I’ve been thinking about relationships lately. So many decisions we make as we live our lives are centered around “I”. It makes sense up to a point, but I think we tend to forget about the communities that we are part of when we have decisions to make.
Sometimes the communities are our families, sometimes the neighbors, towns, or countries. They are the animals we share our homes with, and the animals we share the earth with. The people selling us our produce and the people growing it. There is a bigger general community you can think of as your “moral community.”
I like the way Community Guy talks about community. This quote, pulled from his blog entry, is actually from Derek Powazek’s book Design for Community :
A community is a group of people who form relationships over time by interacting regularly around shared experiences, which are of interest to all of them for varying individual reasons.
Pretty simple – 2 or more people who have a relationship and interact regularly. I do think that community can be defined more broadly in some contexts.
Gary Francione talks about “moral community” often in his writings. Wiki says it pretty well:
In his Introduction to Animal Rights: Your Child or the Dog? (2000), Francione argues that a theory of abolition should not require that animals have any cognitive characteristic beyond sentience to be full members of the moral community, entitled to the basic, pre-legal right not to be the property of humans. He rejects the position that animals have to have humanlike cognitive characteristics, such as reflective self-awareness, language ability, or preference autonomy in order to have the right not to be used as human resources. Francione derives this right from the principle of equal consideration in that he maintains that if animals are property, their interests can never receive equal consideration.
As part of this discussion, Francione identifies what he calls our “moral schizophrenia” when it comes to nonhumans. On the one hand, we say that we take animal interests seriously. Francione points to the fact that many of us even live with nonhuman companions whom we regard as members of our families and whose personhood—their status as beings with intrinsic moral value—we do not doubt for a second. On the other hand, because animals are property, they remain things that have no value other than what we choose to accord them and whose interests we protect only when it provides a benefit—usually economic—to do so. According to Francione, if animals are going to matter morally and not be things, we cannot treat them as property.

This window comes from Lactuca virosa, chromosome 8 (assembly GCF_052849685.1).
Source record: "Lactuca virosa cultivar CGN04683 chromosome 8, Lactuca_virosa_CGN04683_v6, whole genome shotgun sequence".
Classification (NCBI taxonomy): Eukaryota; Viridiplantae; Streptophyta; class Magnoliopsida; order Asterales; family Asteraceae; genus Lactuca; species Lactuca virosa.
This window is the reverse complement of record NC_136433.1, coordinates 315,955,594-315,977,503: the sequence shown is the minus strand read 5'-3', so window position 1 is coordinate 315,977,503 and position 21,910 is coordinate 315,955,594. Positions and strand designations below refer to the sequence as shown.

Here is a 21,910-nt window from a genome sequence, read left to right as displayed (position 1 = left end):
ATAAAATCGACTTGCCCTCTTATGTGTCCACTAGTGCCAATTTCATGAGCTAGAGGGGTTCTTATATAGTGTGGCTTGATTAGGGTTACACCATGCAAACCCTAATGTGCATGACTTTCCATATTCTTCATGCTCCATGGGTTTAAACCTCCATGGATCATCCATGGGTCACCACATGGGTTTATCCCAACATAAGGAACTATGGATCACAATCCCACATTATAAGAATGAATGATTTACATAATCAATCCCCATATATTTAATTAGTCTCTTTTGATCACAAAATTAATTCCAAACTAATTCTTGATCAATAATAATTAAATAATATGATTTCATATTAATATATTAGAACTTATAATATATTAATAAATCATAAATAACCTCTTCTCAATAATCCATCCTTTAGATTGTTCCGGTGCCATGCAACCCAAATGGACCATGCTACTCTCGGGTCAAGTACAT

I’m not sure where I’m going with all this. I’ve been thinking about capitol punishment, our justice system, wars, and government in general. I’ve been thinking about my friends, my family, my network of animal rights activists who are often also my friends. I have been thinking about racism, sexism, classism, speciesm. It is all connected.
On a larger scale, we are all, as residents of this planet, part of the same community, and this brings me to Earthlings, and again Francione’s “moral community”. Granted we can’t have personal interaction with every sentient being on the planet, but it doesn’t take much to be able to relate to the basic desires of every being to live, to hopefully be happy, to enjoy that life. When you think of all earthlings as part of your community, it is hard to ever see a justification for war, for slaughter, for ecological destruction.
I recently saw “V for Vendetta“, which (in much the same way as 1984) has me thinking hard about what we want to give our governments the power to affect in our lives. And this brings me to Utah Phillips, speaking to a graduating class:
You’re about to be told one more time that you’re America’s most valuable natural resource — Have you seen what they do to valuable natural resources?
I remember being told that bit about being a valuable natural resource, and I remember hating it. I didn’t understand what bothered me about it at the time. I wish Utah Phillips had given our commencement speech.